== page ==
On the other hand, climbing down stairs strains the dog’s shoulders. This is comparable to the knee pain we humans can feel when walking down a steep hill. If your dog’s shoulders have been subjected to a lot of impact throughout his life (e.g. because he has played a lot of fetch, or he is a retired agility dog), this can be especially uncomfortable for him.

In addition to the momentary discomfort, climbing or descending stairs can also increase long-term joint or back issues in older dogs. Dogs can get slipped discs in their back just like humans. If these are noticed too late, they can even leave your pup paralyzed.

How do I get my senior dog to go down the stairs?

If your senior pup already refuses to go down the stairs, you can be certain that he is experiencing discomfort while doing so. He may also have slipped in the past (unbeknownst to you) and now be scared about sliding again.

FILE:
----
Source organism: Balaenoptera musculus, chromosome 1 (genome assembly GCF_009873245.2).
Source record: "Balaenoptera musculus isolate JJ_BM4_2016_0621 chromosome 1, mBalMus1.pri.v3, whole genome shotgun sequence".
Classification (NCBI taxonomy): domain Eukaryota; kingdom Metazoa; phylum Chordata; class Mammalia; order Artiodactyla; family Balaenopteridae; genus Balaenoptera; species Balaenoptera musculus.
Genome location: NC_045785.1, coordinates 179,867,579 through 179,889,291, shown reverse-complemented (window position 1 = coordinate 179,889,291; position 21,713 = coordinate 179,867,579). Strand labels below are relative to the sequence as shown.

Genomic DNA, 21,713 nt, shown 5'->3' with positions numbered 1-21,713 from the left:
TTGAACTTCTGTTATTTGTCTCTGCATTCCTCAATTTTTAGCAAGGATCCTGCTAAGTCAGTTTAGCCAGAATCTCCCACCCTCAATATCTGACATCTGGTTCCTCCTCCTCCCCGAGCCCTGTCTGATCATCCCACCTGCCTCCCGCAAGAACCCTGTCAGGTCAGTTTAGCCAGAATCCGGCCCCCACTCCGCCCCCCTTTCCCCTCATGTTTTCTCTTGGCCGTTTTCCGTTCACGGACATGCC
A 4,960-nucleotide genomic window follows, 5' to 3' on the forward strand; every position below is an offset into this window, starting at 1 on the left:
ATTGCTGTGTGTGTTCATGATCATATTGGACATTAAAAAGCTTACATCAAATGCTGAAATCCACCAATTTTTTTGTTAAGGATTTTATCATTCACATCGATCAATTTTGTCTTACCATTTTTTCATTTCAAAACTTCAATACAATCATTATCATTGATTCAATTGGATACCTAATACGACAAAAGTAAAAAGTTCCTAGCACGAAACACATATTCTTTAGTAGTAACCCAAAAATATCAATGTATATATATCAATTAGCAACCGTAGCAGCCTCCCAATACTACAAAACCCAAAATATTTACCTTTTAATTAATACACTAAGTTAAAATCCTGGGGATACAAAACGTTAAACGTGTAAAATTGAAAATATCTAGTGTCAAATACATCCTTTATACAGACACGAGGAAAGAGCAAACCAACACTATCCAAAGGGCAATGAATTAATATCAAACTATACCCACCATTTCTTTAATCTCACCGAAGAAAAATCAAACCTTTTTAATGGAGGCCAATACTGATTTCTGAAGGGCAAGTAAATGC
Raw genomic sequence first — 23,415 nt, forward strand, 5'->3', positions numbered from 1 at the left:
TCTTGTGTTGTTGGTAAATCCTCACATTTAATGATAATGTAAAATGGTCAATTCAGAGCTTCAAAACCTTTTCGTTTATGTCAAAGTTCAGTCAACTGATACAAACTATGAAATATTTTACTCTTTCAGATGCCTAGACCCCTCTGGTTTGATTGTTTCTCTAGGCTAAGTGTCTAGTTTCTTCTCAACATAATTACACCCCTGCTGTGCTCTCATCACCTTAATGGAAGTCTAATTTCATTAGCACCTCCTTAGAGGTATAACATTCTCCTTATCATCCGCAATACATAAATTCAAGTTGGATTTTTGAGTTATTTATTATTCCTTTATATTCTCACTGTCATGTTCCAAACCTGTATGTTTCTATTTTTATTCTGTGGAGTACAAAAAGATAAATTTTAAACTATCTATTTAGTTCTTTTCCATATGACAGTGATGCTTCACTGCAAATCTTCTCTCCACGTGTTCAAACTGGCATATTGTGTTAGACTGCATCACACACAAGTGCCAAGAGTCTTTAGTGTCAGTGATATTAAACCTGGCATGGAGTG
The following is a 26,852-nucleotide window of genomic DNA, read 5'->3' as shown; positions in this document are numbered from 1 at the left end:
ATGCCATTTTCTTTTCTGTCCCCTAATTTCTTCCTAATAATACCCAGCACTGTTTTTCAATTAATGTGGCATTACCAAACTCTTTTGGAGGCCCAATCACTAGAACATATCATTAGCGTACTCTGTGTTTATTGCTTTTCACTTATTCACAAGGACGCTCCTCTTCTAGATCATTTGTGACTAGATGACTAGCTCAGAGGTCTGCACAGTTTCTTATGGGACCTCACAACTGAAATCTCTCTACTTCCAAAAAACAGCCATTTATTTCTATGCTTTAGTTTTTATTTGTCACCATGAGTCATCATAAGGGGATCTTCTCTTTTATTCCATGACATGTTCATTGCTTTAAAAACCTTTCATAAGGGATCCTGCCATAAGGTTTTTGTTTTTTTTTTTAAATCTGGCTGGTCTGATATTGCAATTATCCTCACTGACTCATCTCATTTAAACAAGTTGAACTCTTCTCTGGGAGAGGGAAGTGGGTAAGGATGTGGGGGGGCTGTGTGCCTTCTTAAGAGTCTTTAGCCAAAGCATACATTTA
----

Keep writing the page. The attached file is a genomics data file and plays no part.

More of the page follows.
The best course of action is to set up your dog’s environment in a way that he does not have to go upstairs. Move his bed, water and food bowls to the ground floor. This way you keep him from being uncomfortable while at the same time preventing further injury to his joints.

If your house or apartment is set up in a way that your dog has to navigate stairs, you should try to make them as secure as possible for your pup. Put down some carpet on the steps and also on the floor beneath the stairs. Simply having secure footing can already make your dog happier to go down the stairs. In addition, you might want to ask your vet for some medicine to keep your pup’s joint pain at bay and manage his comfort level.

For small to medium sized dogs, just switch to carrying your pup up and down the stairs. He will be much more comfortable if you do so!

Are stairs or ramps better for older dogs?

Ramps are much better for older dogs